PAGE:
Police in Toronto say two assailants and a get-away driver have been charged with first-degree murder in the shooting death of Nigerian-born Nnamdi Ogba in Toronto. They are Trevaughan Miller, 19, Abdullahi Mohamed, 22, and 27-year-old Abdirahman Islow. Islow is alleged to be the get-away driver. The men are believed to be active in gang violence associated with the Scarlettwood neighbourhood in Etobicoke. Ogba, 26, who did not know his murderers, was shot several times in the back, the result of random violence frequent in the turf war rampant in the area where he met his demise, police said. Ogba came to Canada from Nigeria ten years ago. Considered by his family in Toronto respectful and dedicated, he became an electrical engineer after studying. A soccer buff, who still played regularly, he was recently engaged to be married.
Akoouena Noelle Bibie, the mother of a missing Montreal 10 year-old Ariel Jeffery Kouakou (of Ghanaian origins) pleads to Canadians to help search for her son. Ariel has been declared missing for many weeks now by Quebec authorities who say they're ending police search in the freezing waters of the region.
Meanwhile Montreal police has lifted the amber alert on the ten-year-old but said investigation will continue into the case. The decision comes on the heels of potential new evidence that Ariel talked to a woman around the time the boy was reported missing. The witness had told friends that she thought she spoke to Ariel about 2 p.m. on Monday in Parc des Bateliers, a waterfront park on Rivière des Prairies. A few hours earlier, Montreal police issued an Amber Alert for 10-year-old Ariel Jeffrey Kouakou, who disappeared after knocking on a friend’s door in the Ahuntsic-Cartierville borough just after noon one Monday. “Yesterday, I thought he was lost, but today I believe he was abducted,” the boy’s mother, Bibie, said.“He knew the way to his friend’s house and it was only a few blocks away.” At the family’s home in the Bordeaux district, dozens of family and friends were on hand to offer support to Ariel’s parents who are facing a second night without their son.
Israel Prime Minister Benjamin Natenyahu threw a wrench in his own plan reached in a deal recently with the United Nations to send African asylum seekers to several European and western countries. The embattled Israeli PM, indicted for corruption, made a sudden about-face on the agreement he reached with the UN less than five hours after making the announcement of the fate of the African 39,000 African asylees. No spine, no kahunas, say his crirics and protesters! It's back to square one in Israel...
Israel government policy toward Africans and Black people is being questioned once more considering its past record on its own Black Jewish population who continue to criticise the Benjamin Netanyahu administration for inaction on police brutality and institutional racism. One of the more obvious criticisms came many years ago when the Ethiopian Jewish community complained that they were banned from donating blood to the public bank system.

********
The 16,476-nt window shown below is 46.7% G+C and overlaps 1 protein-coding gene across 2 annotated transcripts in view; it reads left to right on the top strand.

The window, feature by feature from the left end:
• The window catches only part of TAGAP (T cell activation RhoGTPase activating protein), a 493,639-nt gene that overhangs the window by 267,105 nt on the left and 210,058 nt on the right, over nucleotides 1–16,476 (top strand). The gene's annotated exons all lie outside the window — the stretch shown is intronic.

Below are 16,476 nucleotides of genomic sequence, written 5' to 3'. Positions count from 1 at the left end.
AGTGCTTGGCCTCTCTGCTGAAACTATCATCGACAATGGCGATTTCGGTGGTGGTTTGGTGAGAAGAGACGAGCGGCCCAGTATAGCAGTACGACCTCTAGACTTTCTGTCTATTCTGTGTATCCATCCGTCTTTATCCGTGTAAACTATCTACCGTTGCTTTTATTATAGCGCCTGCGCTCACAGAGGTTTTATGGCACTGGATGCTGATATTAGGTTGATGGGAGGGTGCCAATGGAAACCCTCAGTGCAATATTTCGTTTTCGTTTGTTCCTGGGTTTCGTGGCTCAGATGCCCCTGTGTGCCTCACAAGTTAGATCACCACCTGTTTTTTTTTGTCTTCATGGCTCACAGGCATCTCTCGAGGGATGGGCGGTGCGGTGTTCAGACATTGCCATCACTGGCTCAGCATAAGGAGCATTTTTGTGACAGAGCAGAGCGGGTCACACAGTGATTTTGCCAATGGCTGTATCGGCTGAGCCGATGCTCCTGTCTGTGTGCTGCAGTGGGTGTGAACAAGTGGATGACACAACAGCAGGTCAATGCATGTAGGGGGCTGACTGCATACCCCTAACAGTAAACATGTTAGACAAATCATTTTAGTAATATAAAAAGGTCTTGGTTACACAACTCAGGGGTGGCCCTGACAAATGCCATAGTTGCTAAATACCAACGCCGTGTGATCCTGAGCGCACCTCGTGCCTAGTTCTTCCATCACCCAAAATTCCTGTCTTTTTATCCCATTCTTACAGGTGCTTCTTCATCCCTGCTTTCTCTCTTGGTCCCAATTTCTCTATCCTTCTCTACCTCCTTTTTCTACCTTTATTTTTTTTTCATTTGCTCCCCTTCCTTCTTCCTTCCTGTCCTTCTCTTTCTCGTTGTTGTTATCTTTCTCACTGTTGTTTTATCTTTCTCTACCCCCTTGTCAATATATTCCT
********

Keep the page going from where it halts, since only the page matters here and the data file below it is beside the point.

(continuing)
After months of pondering, Prime Minister Justin Trudeau Liberal government has decided Canada will be sending troops to the embattled West African nation of Mali as part of a United Nations Mission there. About 250 Canadian troops and six helicopters will be committed to the UN cause this summer. The troops will be part of efforts to quell Islamist dissidents and terrorist organisations affiliated to ISIS and Al-Qaeda operating especially in the north of the country. Matters came to a head five years ago when the Jihadist terrorist group Ansar-dine overran the north of the country imposing Sharia law, and harassing villagers who did not adhere to strict Islamic virtues, and banning and arresting musicians who did not perform only Islamic music. The terrorists were eventually flushed out by a combination of African and French troops; however, running battles and sneak attacks remain pervasive in the country, enough to warrant the continued deployment of outside forces who checkmate the religious rebels as Mali marches forward to true democracy.
Political consultancy firm Cambridge Analytica whistleblower Canadian Chris Wylie, who has been exposing the fraud he experienced during the Brexit and US polls in 2016, says plans were also afoot to undermine the Nogerian government and disstabilise the African giant's and economic structure with the sole aim of plunging the country into chaos. He told CNN that Western political operatives fomented division amongst Nigeria's various tribes, staged rallies to counter opposition leaders and sometimes in favour of anyone who fit the bill for their nefarious activities. The 2007 elections in Nigeria under former president Goodluck Jonathan comes to mind. Jonathan's spokesman Ikechukwu Eze says he wasn't aware of the expose, however, the Nigerian government as well as Senate committees are looking into the matter to find out the truth and whether any of the country's laws were broken.